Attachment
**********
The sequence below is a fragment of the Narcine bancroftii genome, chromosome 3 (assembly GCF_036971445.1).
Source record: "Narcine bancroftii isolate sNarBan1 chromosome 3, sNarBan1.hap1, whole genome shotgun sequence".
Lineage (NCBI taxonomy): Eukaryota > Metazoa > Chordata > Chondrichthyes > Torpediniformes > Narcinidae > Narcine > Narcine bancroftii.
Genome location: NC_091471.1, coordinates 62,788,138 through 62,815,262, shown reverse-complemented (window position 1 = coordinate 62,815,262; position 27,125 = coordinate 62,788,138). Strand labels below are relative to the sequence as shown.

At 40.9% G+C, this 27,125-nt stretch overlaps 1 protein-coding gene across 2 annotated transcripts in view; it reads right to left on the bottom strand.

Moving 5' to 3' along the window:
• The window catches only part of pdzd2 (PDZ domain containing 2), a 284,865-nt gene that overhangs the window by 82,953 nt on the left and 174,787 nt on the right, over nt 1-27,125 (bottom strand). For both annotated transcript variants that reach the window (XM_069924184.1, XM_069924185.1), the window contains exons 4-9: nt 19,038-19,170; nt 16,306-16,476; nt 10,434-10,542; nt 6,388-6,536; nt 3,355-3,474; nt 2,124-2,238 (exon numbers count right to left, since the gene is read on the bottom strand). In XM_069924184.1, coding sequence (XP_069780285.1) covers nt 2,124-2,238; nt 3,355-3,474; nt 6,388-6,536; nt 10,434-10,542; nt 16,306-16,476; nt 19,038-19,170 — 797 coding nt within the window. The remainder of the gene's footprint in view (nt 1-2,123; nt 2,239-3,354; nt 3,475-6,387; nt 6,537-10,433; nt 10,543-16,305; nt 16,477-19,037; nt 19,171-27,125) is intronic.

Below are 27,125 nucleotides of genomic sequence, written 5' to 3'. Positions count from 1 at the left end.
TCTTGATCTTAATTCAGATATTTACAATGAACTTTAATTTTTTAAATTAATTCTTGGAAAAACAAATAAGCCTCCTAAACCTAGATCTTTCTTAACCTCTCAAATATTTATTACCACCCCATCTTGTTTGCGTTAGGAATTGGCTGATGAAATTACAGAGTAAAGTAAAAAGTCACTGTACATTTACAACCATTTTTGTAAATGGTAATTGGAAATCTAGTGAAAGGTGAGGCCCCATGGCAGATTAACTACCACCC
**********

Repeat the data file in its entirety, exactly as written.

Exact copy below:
The sequence below is a fragment of the Narcine bancroftii genome, chromosome 3 (assembly GCF_036971445.1).
Source record: "Narcine bancroftii isolate sNarBan1 chromosome 3, sNarBan1.hap1, whole genome shotgun sequence".
Lineage (NCBI taxonomy): Eukaryota > Metazoa > Chordata > Chondrichthyes > Torpediniformes > Narcinidae > Narcine > Narcine bancroftii.
Genome location: NC_091471.1, coordinates 62,788,138 through 62,815,262, shown reverse-complemented (window position 1 = coordinate 62,815,262; position 27,125 = coordinate 62,788,138). Strand labels below are relative to the sequence as shown.

At 40.9% G+C, this 27,125-nt stretch overlaps 1 protein-coding gene across 2 annotated transcripts in view; it reads right to left on the bottom strand.

Moving 5' to 3' along the window:
• The window catches only part of pdzd2 (PDZ domain containing 2), a 284,865-nt gene that overhangs the window by 82,953 nt on the left and 174,787 nt on the right, over nt 1-27,125 (bottom strand). For both annotated transcript variants that reach the window (XM_069924184.1, XM_069924185.1), the window contains exons 4-9: nt 19,038-19,170; nt 16,306-16,476; nt 10,434-10,542; nt 6,388-6,536; nt 3,355-3,474; nt 2,124-2,238 (exon numbers count right to left, since the gene is read on the bottom strand). In XM_069924184.1, coding sequence (XP_069780285.1) covers nt 2,124-2,238; nt 3,355-3,474; nt 6,388-6,536; nt 10,434-10,542; nt 16,306-16,476; nt 19,038-19,170 — 797 coding nt within the window. The remainder of the gene's footprint in view (nt 1-2,123; nt 2,239-3,354; nt 3,475-6,387; nt 6,537-10,433; nt 10,543-16,305; nt 16,477-19,037; nt 19,171-27,125) is intronic.

Below are 27,125 nucleotides of genomic sequence, written 5' to 3'. Positions count from 1 at the left end.
TCTTGATCTTAATTCAGATATTTACAATGAACTTTAATTTTTTAAATTAATTCTTGGAAAAACAAATAAGCCTCCTAAACCTAGATCTTTCTTAACCTCTCAAATATTTATTACCACCCCATCTTGTTTGCGTTAGGAATTGGCTGATGAAATTACAGAGTAAAGTAAAAAGTCACTGTACATTTACAACCATTTTTGTAAATGGTAATTGGAAATCTAGTGAAAGGTGAGGCCCCATGGCAGATTAACTACCACCC